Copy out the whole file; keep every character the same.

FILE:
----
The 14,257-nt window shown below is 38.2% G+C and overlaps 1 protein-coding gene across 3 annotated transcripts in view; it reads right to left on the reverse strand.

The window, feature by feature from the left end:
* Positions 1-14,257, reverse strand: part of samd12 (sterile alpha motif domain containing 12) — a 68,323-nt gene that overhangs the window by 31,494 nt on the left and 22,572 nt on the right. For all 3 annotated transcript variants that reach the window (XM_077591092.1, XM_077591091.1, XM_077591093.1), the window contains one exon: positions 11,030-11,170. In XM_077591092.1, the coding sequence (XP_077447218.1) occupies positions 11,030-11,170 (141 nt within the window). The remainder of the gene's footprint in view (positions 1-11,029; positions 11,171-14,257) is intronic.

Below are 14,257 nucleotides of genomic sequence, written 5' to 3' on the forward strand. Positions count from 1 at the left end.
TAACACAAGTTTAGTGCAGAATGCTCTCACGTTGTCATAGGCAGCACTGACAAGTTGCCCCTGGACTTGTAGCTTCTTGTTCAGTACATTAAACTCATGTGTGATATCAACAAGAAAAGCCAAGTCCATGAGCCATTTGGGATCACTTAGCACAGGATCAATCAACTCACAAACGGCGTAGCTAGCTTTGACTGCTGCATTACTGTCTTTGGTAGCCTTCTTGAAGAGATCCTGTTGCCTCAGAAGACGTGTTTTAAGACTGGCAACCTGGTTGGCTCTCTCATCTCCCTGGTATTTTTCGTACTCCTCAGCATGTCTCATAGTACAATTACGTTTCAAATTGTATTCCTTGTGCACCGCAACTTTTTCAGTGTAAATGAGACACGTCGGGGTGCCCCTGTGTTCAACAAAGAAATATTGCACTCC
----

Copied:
The 14,257-nt window shown below is 38.2% G+C and overlaps 1 protein-coding gene across 3 annotated transcripts in view; it reads right to left on the reverse strand.

The window, feature by feature from the left end:
* Positions 1-14,257, reverse strand: part of samd12 (sterile alpha motif domain containing 12) — a 68,323-nt gene that overhangs the window by 31,494 nt on the left and 22,572 nt on the right. For all 3 annotated transcript variants that reach the window (XM_077591092.1, XM_077591091.1, XM_077591093.1), the window contains one exon: positions 11,030-11,170. In XM_077591092.1, the coding sequence (XP_077447218.1) occupies positions 11,030-11,170 (141 nt within the window). The remainder of the gene's footprint in view (positions 1-11,029; positions 11,171-14,257) is intronic.

Below are 14,257 nucleotides of genomic sequence, written 5' to 3' on the forward strand. Positions count from 1 at the left end.
TAACACAAGTTTAGTGCAGAATGCTCTCACGTTGTCATAGGCAGCACTGACAAGTTGCCCCTGGACTTGTAGCTTCTTGTTCAGTACATTAAACTCATGTGTGATATCAACAAGAAAAGCCAAGTCCATGAGCCATTTGGGATCACTTAGCACAGGATCAATCAACTCACAAACGGCGTAGCTAGCTTTGACTGCTGCATTACTGTCTTTGGTAGCCTTCTTGAAGAGATCCTGTTGCCTCAGAAGACGTGTTTTAAGACTGGCAACCTGGTTGGCTCTCTCATCTCCCTGGTATTTTTCGTACTCCTCAGCATGTCTCATAGTACAATTACGTTTCAAATTGTATTCCTTGTGCACCGCAACTTTTTCAGTGTAAATGAGACACGTCGGGGTGCCCCTGTGTTCAACAAAGAAATATTGCACTCC